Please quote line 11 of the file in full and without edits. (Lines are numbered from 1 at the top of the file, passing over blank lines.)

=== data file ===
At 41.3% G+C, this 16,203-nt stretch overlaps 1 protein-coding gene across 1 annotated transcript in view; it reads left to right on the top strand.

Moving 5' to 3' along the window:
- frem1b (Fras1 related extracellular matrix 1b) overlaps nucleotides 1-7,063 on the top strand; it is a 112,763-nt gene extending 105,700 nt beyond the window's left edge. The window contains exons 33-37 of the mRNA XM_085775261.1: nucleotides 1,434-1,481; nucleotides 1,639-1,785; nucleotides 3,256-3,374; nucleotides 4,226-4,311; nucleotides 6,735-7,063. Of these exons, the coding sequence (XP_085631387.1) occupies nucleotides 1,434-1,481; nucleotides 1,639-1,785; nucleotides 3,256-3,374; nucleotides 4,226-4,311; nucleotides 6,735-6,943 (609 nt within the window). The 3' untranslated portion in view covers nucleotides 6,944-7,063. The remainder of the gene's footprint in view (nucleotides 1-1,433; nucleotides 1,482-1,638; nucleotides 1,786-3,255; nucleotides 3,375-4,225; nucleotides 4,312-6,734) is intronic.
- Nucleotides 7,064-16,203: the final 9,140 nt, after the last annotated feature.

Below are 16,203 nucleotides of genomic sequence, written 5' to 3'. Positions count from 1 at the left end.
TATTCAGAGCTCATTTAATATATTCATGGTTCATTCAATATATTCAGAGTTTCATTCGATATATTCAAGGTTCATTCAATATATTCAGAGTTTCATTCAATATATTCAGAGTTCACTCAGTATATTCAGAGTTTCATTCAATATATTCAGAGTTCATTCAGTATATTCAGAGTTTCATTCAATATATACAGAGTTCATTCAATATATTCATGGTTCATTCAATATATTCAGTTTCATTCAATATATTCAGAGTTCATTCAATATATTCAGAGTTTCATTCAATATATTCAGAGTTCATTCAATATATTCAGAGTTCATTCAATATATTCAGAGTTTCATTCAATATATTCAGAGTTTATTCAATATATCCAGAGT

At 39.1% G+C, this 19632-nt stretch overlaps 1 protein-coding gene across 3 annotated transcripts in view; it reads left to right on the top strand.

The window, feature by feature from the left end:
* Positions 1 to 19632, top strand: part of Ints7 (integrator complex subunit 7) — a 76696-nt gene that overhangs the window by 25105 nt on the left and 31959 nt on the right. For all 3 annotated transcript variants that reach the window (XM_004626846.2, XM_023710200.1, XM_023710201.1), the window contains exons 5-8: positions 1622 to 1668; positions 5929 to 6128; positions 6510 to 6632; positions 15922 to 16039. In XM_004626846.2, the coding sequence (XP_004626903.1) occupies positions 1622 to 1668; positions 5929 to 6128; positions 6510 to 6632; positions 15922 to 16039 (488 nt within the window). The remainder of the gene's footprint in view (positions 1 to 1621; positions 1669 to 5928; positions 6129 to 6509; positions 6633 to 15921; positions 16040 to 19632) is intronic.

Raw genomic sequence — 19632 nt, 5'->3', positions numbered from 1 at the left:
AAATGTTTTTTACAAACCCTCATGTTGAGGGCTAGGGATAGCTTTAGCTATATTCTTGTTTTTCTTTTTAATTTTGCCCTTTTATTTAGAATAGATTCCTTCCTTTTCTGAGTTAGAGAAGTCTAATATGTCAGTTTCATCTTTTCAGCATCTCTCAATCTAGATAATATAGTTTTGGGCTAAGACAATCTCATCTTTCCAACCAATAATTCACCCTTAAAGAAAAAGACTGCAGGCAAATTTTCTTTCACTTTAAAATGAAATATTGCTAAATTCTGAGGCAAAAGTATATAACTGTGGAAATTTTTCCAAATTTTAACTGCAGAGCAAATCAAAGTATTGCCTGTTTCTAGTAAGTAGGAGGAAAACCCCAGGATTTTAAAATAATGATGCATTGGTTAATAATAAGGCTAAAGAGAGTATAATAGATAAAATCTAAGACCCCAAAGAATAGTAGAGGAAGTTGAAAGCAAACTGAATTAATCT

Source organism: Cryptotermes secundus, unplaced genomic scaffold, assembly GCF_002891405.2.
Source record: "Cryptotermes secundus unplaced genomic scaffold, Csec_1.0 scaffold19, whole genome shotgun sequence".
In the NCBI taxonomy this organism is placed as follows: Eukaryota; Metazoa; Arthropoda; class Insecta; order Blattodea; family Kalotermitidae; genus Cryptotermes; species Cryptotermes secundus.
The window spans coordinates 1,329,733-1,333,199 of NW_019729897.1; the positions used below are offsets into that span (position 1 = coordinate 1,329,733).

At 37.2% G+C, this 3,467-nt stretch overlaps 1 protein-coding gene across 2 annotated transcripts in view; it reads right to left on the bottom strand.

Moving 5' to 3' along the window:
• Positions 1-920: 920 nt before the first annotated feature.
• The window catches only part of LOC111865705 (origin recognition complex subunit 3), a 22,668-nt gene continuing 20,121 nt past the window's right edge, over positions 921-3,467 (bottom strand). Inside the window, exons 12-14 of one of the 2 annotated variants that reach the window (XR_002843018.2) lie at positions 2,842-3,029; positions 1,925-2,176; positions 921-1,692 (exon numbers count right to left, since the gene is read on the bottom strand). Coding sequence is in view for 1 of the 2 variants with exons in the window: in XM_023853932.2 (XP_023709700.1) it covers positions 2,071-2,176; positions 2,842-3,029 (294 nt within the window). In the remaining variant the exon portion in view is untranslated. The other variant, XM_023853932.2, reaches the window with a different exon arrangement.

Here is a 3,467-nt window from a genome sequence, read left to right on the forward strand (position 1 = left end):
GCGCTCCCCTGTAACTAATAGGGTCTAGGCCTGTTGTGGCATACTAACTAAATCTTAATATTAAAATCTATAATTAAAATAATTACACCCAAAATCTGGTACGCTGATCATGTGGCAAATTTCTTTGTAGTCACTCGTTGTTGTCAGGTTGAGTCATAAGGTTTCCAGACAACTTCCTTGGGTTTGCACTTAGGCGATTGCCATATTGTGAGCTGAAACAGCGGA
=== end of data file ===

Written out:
AAATGTTTTTTACAAACCCTCATGTTGAGGGCTAGGGATAGCTTTAGCTATATTCTTGTTTTTCTTTTTAATTTTGCCCTTTTATTTAGAATAGATTCCTTCCTTTTCTGAGTTAGAGAAGTCTAATATGTCAGTTTCATCTTTTCAGCATCTCTCAATCTAGATAATATAGTTTTGGGCTAAGACAATCTCATCTTTCCAACCAATAATTCACCCTTAAAGAAAAAGACTGCAGGCAAATTTTCTTTCACTTTAAAATGAAATATTGCTAAATTCTGAGGCAAAAGTATATAACTGTGGAAATTTTTCCAAATTTTAACTGCAGAGCAAATCAAAGTATTGCCTGTTTCTAGTAAGTAGGAGGAAAACCCCAGGATTTTAAAATAATGATGCATTGGTTAATAATAAGGCTAAAGAGAGTATAATAGATAAAATCTAAGACCCCAAAGAATAGTAGAGGAAGTTGAAAGCAAACTGAATTAATCT